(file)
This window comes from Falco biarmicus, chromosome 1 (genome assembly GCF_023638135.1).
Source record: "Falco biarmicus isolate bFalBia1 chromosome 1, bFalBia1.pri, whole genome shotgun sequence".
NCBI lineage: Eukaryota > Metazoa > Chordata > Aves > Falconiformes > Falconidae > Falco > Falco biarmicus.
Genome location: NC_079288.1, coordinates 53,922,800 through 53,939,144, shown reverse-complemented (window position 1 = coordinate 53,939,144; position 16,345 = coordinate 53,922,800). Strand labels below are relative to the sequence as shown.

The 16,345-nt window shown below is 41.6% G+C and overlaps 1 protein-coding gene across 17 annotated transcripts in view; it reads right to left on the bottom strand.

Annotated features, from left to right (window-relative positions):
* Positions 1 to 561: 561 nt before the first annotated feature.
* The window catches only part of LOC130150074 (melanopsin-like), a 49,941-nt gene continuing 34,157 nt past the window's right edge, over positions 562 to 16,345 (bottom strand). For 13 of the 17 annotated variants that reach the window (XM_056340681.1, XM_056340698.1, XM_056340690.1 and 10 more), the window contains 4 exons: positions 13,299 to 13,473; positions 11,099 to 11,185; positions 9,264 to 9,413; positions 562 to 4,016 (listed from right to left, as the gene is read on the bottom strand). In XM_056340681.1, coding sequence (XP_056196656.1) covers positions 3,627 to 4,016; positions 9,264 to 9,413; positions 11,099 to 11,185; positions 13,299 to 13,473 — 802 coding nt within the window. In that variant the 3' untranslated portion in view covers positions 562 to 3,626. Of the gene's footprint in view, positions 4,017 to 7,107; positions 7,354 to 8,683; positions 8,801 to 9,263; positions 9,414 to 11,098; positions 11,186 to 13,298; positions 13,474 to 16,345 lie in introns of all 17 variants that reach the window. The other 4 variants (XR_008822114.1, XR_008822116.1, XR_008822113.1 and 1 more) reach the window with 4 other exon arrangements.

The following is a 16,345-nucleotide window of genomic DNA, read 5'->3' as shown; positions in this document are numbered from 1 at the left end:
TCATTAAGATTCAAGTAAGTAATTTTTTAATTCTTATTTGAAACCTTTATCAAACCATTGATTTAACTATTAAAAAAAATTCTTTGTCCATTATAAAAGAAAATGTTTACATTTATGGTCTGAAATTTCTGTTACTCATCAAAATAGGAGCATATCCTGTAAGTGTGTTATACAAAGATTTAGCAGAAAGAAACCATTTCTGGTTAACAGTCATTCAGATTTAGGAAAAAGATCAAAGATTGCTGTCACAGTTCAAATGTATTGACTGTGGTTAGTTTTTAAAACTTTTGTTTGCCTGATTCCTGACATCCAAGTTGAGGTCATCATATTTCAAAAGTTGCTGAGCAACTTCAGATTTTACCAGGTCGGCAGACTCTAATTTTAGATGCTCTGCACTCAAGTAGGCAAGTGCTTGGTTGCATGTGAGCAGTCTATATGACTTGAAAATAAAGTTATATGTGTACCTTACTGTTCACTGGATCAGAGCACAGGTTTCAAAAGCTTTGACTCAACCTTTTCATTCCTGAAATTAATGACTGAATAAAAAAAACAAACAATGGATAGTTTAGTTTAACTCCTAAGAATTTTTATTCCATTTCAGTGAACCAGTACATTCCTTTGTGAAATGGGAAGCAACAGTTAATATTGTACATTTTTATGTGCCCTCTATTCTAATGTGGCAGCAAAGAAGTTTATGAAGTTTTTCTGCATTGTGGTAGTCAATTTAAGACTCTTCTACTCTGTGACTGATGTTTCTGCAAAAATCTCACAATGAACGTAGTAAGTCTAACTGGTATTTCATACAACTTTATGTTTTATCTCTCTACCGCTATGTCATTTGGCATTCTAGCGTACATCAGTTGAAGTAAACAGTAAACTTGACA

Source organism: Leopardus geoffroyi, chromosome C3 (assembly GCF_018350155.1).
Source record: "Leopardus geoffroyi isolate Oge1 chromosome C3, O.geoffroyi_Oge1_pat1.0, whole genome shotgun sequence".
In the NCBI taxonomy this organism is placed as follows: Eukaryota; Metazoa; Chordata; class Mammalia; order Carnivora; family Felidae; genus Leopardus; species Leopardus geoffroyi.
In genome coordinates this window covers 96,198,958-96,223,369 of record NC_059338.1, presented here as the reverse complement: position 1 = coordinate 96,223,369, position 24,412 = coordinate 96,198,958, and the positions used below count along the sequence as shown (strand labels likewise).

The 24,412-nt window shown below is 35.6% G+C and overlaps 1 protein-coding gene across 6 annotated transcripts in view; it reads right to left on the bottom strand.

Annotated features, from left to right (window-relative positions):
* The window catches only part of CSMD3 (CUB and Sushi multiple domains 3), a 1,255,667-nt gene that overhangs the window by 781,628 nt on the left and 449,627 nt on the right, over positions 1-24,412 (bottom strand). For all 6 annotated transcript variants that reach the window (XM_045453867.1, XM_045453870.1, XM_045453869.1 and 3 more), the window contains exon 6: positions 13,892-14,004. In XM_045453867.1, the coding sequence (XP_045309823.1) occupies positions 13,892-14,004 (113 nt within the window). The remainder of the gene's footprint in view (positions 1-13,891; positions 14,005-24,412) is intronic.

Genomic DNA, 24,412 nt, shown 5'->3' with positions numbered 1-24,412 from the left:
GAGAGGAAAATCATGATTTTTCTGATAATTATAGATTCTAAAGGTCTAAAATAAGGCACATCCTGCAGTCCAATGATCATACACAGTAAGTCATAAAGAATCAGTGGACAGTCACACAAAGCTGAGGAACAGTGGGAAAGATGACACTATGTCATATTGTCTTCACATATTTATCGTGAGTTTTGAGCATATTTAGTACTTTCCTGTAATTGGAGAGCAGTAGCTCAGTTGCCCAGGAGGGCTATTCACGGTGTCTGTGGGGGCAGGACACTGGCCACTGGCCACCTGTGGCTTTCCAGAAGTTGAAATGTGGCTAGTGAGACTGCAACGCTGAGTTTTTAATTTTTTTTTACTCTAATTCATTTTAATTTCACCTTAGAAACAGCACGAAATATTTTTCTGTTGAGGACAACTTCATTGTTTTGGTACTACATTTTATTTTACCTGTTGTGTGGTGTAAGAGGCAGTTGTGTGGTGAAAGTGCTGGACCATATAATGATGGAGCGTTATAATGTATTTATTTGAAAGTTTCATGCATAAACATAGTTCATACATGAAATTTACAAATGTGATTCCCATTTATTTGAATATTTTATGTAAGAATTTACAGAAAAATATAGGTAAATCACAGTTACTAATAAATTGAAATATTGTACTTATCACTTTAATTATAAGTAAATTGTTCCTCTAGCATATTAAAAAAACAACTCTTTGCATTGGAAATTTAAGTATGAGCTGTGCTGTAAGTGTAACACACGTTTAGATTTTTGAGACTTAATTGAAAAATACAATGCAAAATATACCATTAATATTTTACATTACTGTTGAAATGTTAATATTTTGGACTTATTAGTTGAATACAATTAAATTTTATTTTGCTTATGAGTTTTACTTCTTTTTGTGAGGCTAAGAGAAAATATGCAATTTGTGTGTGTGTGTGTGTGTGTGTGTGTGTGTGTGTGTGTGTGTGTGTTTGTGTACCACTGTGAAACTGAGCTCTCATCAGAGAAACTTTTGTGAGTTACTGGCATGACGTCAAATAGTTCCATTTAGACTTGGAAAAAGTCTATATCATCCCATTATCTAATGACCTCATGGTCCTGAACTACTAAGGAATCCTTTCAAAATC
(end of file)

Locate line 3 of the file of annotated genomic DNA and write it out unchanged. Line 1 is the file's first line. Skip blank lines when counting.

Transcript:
NCBI lineage: Eukaryota > Metazoa > Chordata > Aves > Falconiformes > Falconidae > Falco > Falco biarmicus.